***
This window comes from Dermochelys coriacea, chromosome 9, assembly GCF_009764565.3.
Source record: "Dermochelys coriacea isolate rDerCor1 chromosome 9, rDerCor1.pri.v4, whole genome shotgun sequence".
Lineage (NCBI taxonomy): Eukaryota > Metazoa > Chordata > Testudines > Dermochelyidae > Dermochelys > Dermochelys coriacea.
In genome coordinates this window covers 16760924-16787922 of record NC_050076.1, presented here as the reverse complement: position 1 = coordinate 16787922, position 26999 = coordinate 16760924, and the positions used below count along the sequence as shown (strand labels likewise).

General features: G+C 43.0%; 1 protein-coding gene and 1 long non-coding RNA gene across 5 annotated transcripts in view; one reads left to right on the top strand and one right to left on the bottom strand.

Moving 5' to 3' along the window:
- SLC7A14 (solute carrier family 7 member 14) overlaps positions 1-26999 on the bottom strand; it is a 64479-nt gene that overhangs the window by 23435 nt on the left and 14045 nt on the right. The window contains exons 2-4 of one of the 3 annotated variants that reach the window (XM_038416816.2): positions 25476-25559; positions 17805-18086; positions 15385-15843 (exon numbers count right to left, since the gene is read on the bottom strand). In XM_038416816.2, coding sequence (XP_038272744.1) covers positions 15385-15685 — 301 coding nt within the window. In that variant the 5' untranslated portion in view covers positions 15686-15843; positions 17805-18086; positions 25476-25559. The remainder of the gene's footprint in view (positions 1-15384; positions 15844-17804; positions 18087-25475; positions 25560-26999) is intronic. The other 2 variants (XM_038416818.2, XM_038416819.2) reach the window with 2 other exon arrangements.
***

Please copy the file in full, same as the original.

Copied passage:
This window comes from Dermochelys coriacea, chromosome 9, assembly GCF_009764565.3.
Source record: "Dermochelys coriacea isolate rDerCor1 chromosome 9, rDerCor1.pri.v4, whole genome shotgun sequence".
Lineage (NCBI taxonomy): Eukaryota > Metazoa > Chordata > Testudines > Dermochelyidae > Dermochelys > Dermochelys coriacea.
In genome coordinates this window covers 16760924-16787922 of record NC_050076.1, presented here as the reverse complement: position 1 = coordinate 16787922, position 26999 = coordinate 16760924, and the positions used below count along the sequence as shown (strand labels likewise).

General features: G+C 43.0%; 1 protein-coding gene and 1 long non-coding RNA gene across 5 annotated transcripts in view; one reads left to right on the top strand and one right to left on the bottom strand.

Moving 5' to 3' along the window:
- SLC7A14 (solute carrier family 7 member 14) overlaps positions 1-26999 on the bottom strand; it is a 64479-nt gene that overhangs the window by 23435 nt on the left and 14045 nt on the right. The window contains exons 2-4 of one of the 3 annotated variants that reach the window (XM_038416816.2): positions 25476-25559; positions 17805-18086; positions 15385-15843 (exon numbers count right to left, since the gene is read on the bottom strand). In XM_038416816.2, coding sequence (XP_038272744.1) covers positions 15385-15685 — 301 coding nt within the window. In that variant the 5' untranslated portion in view covers positions 15686-15843; positions 17805-18086; positions 25476-25559. The remainder of the gene's footprint in view (positions 1-15384; positions 15844-17804; positions 18087-25475; positions 25560-26999) is intronic. The other 2 variants (XM_038416818.2, XM_038416819.2) reach the window with 2 other exon arrangements.